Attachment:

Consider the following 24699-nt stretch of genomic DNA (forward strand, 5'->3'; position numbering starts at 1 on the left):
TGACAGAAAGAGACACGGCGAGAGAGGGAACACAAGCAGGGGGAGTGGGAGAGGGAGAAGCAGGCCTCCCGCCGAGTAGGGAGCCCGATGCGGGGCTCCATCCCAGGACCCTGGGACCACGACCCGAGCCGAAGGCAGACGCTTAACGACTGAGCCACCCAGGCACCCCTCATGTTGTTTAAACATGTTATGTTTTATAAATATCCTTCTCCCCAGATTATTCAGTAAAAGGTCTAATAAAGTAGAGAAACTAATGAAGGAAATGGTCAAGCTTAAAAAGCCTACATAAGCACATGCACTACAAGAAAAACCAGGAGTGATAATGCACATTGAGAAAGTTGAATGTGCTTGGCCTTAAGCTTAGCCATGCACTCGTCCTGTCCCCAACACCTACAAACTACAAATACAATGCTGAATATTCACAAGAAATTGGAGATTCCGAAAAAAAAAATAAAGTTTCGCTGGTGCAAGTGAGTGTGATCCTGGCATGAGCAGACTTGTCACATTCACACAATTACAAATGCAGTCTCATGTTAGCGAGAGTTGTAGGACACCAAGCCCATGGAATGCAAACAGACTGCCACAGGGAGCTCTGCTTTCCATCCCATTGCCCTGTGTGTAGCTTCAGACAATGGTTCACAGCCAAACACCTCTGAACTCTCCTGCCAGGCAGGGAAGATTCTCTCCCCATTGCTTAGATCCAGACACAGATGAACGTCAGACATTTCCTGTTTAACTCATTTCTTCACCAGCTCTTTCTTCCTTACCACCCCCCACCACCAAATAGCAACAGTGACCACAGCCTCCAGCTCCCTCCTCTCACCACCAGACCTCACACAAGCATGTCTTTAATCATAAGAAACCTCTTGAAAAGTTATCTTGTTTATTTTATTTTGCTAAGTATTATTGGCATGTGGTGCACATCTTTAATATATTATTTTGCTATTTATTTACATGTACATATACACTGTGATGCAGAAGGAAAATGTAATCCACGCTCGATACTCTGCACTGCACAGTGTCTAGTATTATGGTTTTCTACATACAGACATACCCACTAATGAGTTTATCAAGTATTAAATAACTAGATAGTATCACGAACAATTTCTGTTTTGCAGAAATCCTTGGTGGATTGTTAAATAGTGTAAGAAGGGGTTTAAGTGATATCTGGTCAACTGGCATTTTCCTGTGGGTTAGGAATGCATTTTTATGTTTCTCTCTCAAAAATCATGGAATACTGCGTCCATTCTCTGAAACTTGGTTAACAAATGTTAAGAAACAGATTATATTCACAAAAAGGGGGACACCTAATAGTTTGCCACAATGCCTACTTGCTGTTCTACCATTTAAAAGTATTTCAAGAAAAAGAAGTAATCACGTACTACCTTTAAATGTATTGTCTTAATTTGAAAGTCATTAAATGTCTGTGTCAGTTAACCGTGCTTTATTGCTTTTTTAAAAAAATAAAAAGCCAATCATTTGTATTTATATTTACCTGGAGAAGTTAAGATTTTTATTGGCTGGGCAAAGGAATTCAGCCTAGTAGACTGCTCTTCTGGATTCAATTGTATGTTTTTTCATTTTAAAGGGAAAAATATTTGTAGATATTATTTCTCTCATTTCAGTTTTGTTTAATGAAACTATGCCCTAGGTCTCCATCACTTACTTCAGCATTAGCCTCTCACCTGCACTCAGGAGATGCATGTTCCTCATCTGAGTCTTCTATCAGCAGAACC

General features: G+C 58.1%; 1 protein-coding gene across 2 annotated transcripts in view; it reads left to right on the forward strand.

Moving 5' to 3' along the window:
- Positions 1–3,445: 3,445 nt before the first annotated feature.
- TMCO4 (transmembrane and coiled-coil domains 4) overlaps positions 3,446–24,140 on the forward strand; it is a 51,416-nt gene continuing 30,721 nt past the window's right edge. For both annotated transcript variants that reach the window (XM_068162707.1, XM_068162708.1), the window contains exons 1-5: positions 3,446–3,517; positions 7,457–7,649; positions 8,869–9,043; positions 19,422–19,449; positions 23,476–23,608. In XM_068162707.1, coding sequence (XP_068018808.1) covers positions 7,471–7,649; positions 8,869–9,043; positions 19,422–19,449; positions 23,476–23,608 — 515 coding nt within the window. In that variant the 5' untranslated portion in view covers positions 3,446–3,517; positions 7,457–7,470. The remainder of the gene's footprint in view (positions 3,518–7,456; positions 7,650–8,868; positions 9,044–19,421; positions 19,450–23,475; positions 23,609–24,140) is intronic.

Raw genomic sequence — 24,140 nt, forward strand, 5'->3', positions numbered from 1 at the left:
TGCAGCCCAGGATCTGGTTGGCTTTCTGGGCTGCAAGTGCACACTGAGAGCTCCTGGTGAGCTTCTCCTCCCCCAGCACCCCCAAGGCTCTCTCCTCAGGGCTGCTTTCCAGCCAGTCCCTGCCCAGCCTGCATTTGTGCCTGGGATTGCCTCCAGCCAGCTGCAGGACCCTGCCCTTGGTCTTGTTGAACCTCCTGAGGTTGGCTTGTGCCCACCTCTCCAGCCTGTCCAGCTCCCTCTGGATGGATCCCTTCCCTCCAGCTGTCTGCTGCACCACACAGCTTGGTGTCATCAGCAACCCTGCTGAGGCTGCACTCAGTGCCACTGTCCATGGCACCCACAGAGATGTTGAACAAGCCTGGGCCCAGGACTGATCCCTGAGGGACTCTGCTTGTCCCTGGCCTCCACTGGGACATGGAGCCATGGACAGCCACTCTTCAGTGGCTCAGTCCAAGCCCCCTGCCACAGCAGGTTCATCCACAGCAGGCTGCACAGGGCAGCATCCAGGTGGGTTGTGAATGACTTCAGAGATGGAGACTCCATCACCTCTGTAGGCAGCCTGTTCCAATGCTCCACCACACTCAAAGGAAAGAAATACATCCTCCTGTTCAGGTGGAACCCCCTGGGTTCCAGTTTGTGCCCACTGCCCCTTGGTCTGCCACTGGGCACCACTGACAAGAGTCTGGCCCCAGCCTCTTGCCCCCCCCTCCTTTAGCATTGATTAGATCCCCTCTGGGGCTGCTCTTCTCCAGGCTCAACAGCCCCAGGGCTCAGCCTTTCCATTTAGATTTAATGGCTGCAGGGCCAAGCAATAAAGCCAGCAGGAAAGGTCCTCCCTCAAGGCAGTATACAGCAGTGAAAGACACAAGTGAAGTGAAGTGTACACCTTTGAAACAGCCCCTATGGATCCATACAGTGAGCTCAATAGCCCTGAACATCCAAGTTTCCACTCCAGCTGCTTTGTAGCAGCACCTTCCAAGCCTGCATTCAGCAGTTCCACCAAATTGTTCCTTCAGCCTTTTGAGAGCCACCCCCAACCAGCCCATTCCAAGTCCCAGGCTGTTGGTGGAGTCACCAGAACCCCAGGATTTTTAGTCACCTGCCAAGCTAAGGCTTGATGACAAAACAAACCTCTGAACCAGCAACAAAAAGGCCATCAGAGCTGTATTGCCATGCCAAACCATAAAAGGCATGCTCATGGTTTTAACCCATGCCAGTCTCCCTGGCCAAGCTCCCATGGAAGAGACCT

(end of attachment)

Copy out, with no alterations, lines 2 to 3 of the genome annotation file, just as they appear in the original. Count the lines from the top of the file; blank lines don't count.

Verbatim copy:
TGACAGAAAGAGACACGGCGAGAGAGGGAACACAAGCAGGGGGAGTGGGAGAGGGAGAAGCAGGCCTCCCGCCGAGTAGGGAGCCCGATGCGGGGCTCCATCCCAGGACCCTGGGACCACGACCCGAGCCGAAGGCAGACGCTTAACGACTGAGCCACCCAGGCACCCCTCATGTTGTTTAAACATGTTATGTTTTATAAATATCCTTCTCCCCAGATTATTCAGTAAAAGGTCTAATAAAGTAGAGAAACTAATGAAGGAAATGGTCAAGCTTAAAAAGCCTACATAAGCACATGCACTACAAGAAAAACCAGGAGTGATAATGCACATTGAGAAAGTTGAATGTGCTTGGCCTTAAGCTTAGCCATGCACTCGTCCTGTCCCCAACACCTACAAACTACAAATACAATGCTGAATATTCACAAGAAATTGGAGATTCCGAAAAAAAAAATAAAGTTTCGCTGGTGCAAGTGAGTGTGATCCTGGCATGAGCAGACTTGTCACATTCACACAATTACAAATGCAGTCTCATGTTAGCGAGAGTTGTAGGACACCAAGCCCATGGAATGCAAACAGACTGCCACAGGGAGCTCTGCTTTCCATCCCATTGCCCTGTGTGTAGCTTCAGACAATGGTTCACAGCCAAACACCTCTGAACTCTCCTGCCAGGCAGGGAAGATTCTCTCCCCATTGCTTAGATCCAGACACAGATGAACGTCAGACATTTCCTGTTTAACTCATTTCTTCACCAGCTCTTTCTTCCTTACCACCCCCCACCACCAAATAGCAACAGTGACCACAGCCTCCAGCTCCCTCCTCTCACCACCAGACCTCACACAAGCATGTCTTTAATCATAAGAAACCTCTTGAAAAGTTATCTTGTTTATTTTATTTTGCTAAGTATTATTGGCATGTGGTGCACATCTTTAATATATTATTTTGCTATTTATTTACATGTACATATACACTGTGATGCAGAAGGAAAATGTAATCCACGCTCGATACTCTGCACTGCACAGTGTCTAGTATTATGGTTTTCTACATACAGACATACCCACTAATGAGTTTATCAAGTATTAAATAACTAGATAGTATCACGAACAATTTCTGTTTTGCAGAAATCCTTGGTGGATTGTTAAATAGTGTAAGAAGGGGTTTAAGTGATATCTGGTCAACTGGCATTTTCCTGTGGGTTAGGAATGCATTTTTATGTTTCTCTCTCAAAAATCATGGAATACTGCGTCCATTCTCTGAAACTTGGTTAACAAATGTTAAGAAACAGATTATATTCACAAAAAGGGGGACACCTAATAGTTTGCCACAATGCCTACTTGCTGTTCTACCATTTAAAAGTATTTCAAGAAAAAGAAGTAATCACGTACTACCTTTAAATGTATTGTCTTAATTTGAAAGTCATTAAATGTCTGTGTCAGTTAACCGTGCTTTATTGCTTTTTTAAAAAAATAAAAAGCCAATCATTTGTATTTATATTTACCTGGAGAAGTTAAGATTTTTATTGGCTGGGCAAAGGAATTCAGCCTAGTAGACTGCTCTTCTGGATTCAATTGTATGTTTTTTCATTTTAAAGGGAAAAATATTTGTAGATATTATTTCTCTCATTTCAGTTTTGTTTAATGAAACTATGCCCTAGGTCTCCATCACTTACTTCAGCATTAGCCTCTCACCTGCACTCAGGAGATGCATGTTCCTCATCTGAGTCTTCTATCAGCAGAACC

General features: G+C 58.1%; 1 protein-coding gene across 2 annotated transcripts in view; it reads left to right on the forward strand.